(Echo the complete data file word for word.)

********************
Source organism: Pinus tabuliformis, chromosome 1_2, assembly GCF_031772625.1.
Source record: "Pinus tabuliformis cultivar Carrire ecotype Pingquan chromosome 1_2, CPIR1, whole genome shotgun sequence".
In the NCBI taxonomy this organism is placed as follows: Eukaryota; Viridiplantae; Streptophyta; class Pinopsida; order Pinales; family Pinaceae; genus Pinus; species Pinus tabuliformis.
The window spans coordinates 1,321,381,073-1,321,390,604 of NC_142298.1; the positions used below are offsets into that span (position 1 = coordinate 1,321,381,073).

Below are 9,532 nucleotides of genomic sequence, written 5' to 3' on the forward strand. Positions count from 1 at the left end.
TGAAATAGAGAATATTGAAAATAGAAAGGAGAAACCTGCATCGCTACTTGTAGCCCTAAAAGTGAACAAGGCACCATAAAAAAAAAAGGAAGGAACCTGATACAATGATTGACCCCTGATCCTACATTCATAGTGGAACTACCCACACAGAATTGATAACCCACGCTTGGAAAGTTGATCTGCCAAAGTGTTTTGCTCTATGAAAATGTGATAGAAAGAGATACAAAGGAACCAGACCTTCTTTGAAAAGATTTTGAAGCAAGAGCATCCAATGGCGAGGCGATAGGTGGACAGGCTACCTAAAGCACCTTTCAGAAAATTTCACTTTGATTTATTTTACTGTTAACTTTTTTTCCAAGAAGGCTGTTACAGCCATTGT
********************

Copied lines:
Source organism: Pinus tabuliformis, chromosome 1_2, assembly GCF_031772625.1.
Source record: "Pinus tabuliformis cultivar Carrire ecotype Pingquan chromosome 1_2, CPIR1, whole genome shotgun sequence".
In the NCBI taxonomy this organism is placed as follows: Eukaryota; Viridiplantae; Streptophyta; class Pinopsida; order Pinales; family Pinaceae; genus Pinus; species Pinus tabuliformis.
The window spans coordinates 1,321,381,073-1,321,390,604 of NC_142298.1; the positions used below are offsets into that span (position 1 = coordinate 1,321,381,073).

Below are 9,532 nucleotides of genomic sequence, written 5' to 3' on the forward strand. Positions count from 1 at the left end.
TGAAATAGAGAATATTGAAAATAGAAAGGAGAAACCTGCATCGCTACTTGTAGCCCTAAAAGTGAACAAGGCACCATAAAAAAAAAAGGAAGGAACCTGATACAATGATTGACCCCTGATCCTACATTCATAGTGGAACTACCCACACAGAATTGATAACCCACGCTTGGAAAGTTGATCTGCCAAAGTGTTTTGCTCTATGAAAATGTGATAGAAAGAGATACAAAGGAACCAGACCTTCTTTGAAAAGATTTTGAAGCAAGAGCATCCAATGGCGAGGCGATAGGTGGACAGGCTACCTAAAGCACCTTTCAGAAAATTTCACTTTGATTTATTTTACTGTTAACTTTTTTTCCAAGAAGGCTGTTACAGCCATTGT